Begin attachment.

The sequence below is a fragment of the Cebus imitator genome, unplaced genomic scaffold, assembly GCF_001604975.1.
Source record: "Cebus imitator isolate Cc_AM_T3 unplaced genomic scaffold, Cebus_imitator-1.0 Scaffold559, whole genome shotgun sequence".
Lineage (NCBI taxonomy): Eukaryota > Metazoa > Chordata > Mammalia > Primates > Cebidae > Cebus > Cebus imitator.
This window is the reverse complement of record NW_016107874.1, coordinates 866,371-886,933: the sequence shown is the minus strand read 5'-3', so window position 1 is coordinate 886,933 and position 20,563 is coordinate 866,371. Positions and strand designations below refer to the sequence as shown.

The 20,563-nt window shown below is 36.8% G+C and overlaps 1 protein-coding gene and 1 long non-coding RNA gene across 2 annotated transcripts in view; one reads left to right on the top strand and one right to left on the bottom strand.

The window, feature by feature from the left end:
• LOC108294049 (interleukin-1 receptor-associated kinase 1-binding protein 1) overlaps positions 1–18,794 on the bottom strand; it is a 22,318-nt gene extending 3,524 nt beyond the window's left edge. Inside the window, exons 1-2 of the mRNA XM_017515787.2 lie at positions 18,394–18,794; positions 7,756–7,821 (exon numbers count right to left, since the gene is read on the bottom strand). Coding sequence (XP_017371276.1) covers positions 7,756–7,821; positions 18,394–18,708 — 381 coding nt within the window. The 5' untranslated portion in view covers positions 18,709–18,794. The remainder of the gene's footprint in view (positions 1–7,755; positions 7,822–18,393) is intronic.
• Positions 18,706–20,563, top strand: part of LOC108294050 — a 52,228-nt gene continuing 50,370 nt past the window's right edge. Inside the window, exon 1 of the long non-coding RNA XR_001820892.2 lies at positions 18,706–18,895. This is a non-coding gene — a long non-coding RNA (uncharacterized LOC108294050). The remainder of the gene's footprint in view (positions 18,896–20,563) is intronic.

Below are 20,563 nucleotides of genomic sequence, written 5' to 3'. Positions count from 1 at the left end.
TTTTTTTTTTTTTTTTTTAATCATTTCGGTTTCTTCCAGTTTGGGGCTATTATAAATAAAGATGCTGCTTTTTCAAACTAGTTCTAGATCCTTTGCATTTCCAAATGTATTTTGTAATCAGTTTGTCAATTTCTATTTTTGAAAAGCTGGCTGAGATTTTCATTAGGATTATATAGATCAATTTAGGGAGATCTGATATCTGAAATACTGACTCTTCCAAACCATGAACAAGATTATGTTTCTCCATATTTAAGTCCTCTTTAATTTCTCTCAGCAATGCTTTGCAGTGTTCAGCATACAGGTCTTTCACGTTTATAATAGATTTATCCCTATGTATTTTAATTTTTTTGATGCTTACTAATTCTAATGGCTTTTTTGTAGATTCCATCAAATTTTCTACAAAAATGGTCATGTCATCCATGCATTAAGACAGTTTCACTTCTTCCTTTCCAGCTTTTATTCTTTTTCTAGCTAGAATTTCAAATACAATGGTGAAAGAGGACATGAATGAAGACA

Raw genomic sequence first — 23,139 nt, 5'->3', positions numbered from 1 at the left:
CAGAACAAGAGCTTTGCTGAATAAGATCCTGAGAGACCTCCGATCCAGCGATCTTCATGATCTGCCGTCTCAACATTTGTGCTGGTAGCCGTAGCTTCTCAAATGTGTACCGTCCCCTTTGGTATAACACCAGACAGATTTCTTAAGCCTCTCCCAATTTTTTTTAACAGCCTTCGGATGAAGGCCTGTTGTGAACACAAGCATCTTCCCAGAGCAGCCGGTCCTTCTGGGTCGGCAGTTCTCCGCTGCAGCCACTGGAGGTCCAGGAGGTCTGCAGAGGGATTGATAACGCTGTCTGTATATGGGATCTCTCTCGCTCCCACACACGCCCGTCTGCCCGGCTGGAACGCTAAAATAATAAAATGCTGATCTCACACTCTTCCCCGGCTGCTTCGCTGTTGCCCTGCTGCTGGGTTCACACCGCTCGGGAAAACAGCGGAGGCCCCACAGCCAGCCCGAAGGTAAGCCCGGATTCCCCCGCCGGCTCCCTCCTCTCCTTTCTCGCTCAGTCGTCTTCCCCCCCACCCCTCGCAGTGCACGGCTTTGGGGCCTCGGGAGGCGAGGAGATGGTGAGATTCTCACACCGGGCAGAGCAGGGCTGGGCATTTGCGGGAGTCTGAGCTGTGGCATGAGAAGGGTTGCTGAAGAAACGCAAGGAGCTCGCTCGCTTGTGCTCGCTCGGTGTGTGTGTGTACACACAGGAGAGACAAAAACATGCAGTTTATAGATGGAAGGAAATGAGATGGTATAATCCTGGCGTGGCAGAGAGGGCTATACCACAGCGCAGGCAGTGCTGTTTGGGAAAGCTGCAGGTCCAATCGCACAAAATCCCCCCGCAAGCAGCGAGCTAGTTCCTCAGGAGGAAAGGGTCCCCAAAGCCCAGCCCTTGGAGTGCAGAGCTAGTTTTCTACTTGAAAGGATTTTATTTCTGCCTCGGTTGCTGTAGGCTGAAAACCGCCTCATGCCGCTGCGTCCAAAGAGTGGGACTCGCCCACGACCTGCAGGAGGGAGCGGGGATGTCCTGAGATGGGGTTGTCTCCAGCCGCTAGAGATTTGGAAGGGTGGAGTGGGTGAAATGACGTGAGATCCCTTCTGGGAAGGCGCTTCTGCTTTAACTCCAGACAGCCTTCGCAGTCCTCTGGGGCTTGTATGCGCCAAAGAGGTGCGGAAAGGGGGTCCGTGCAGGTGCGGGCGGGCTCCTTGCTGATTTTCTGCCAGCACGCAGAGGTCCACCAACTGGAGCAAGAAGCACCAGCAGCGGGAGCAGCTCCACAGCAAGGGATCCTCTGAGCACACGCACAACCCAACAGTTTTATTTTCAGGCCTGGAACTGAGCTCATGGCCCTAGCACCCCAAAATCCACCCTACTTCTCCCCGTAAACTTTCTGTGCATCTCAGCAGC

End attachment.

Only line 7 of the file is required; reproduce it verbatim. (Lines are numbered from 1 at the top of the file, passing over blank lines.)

• LOC108294049 (interleukin-1 receptor-associated kinase 1-binding protein 1) overlaps positions 1–18,794 on the bottom strand; it is a 22,318-nt gene extending 3,524 nt beyond the window's left edge. Inside the window, exons 1-2 of the mRNA XM_017515787.2 lie at positions 18,394–18,794; positions 7,756–7,821 (exon numbers count right to left, since the gene is read on the bottom strand). Coding sequence (XP_017371276.1) covers positions 7,756–7,821; positions 18,394–18,708 — 381 coding nt within the window. The 5' untranslated portion in view covers positions 18,709–18,794. The remainder of the gene's footprint in view (positions 1–7,755; positions 7,822–18,393) is intronic.